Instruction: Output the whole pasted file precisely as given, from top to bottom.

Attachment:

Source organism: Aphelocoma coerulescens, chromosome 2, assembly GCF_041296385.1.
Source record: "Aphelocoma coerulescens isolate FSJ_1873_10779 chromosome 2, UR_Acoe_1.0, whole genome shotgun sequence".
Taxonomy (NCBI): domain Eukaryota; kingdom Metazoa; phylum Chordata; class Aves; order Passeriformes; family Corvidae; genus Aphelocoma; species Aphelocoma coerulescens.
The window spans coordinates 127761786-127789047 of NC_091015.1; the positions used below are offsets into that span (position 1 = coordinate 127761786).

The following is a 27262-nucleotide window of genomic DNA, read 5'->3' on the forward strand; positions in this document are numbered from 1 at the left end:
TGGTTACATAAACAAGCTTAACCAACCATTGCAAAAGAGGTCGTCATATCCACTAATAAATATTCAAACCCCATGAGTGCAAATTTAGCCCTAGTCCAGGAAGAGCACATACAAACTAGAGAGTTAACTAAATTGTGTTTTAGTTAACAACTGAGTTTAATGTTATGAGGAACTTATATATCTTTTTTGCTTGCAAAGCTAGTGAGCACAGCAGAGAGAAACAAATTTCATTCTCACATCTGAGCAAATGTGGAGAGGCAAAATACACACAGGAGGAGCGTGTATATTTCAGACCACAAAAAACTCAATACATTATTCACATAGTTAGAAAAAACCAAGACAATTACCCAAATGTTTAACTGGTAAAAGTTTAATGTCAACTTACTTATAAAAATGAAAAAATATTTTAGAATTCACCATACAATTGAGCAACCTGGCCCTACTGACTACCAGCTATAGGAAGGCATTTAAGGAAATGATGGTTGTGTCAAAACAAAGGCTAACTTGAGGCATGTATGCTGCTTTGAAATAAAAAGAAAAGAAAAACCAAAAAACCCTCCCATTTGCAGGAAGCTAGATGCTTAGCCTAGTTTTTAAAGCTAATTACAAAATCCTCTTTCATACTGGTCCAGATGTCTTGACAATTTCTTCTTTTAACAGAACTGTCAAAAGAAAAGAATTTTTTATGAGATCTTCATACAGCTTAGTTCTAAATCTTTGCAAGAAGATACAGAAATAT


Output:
Source organism: Aphelocoma coerulescens, chromosome 2, assembly GCF_041296385.1.
Source record: "Aphelocoma coerulescens isolate FSJ_1873_10779 chromosome 2, UR_Acoe_1.0, whole genome shotgun sequence".
Taxonomy (NCBI): domain Eukaryota; kingdom Metazoa; phylum Chordata; class Aves; order Passeriformes; family Corvidae; genus Aphelocoma; species Aphelocoma coerulescens.
The window spans coordinates 127761786-127789047 of NC_091015.1; the positions used below are offsets into that span (position 1 = coordinate 127761786).

The following is a 27262-nucleotide window of genomic DNA, read 5'->3' on the forward strand; positions in this document are numbered from 1 at the left end:
TGGTTACATAAACAAGCTTAACCAACCATTGCAAAAGAGGTCGTCATATCCACTAATAAATATTCAAACCCCATGAGTGCAAATTTAGCCCTAGTCCAGGAAGAGCACATACAAACTAGAGAGTTAACTAAATTGTGTTTTAGTTAACAACTGAGTTTAATGTTATGAGGAACTTATATATCTTTTTTGCTTGCAAAGCTAGTGAGCACAGCAGAGAGAAACAAATTTCATTCTCACATCTGAGCAAATGTGGAGAGGCAAAATACACACAGGAGGAGCGTGTATATTTCAGACCACAAAAAACTCAATACATTATTCACATAGTTAGAAAAAACCAAGACAATTACCCAAATGTTTAACTGGTAAAAGTTTAATGTCAACTTACTTATAAAAATGAAAAAATATTTTAGAATTCACCATACAATTGAGCAACCTGGCCCTACTGACTACCAGCTATAGGAAGGCATTTAAGGAAATGATGGTTGTGTCAAAACAAAGGCTAACTTGAGGCATGTATGCTGCTTTGAAATAAAAAGAAAAGAAAAACCAAAAAACCCTCCCATTTGCAGGAAGCTAGATGCTTAGCCTAGTTTTTAAAGCTAATTACAAAATCCTCTTTCATACTGGTCCAGATGTCTTGACAATTTCTTCTTTTAACAGAACTGTCAAAAGAAAAGAATTTTTTATGAGATCTTCATACAGCTTAGTTCTAAATCTTTGCAAGAAGATACAGAAATAT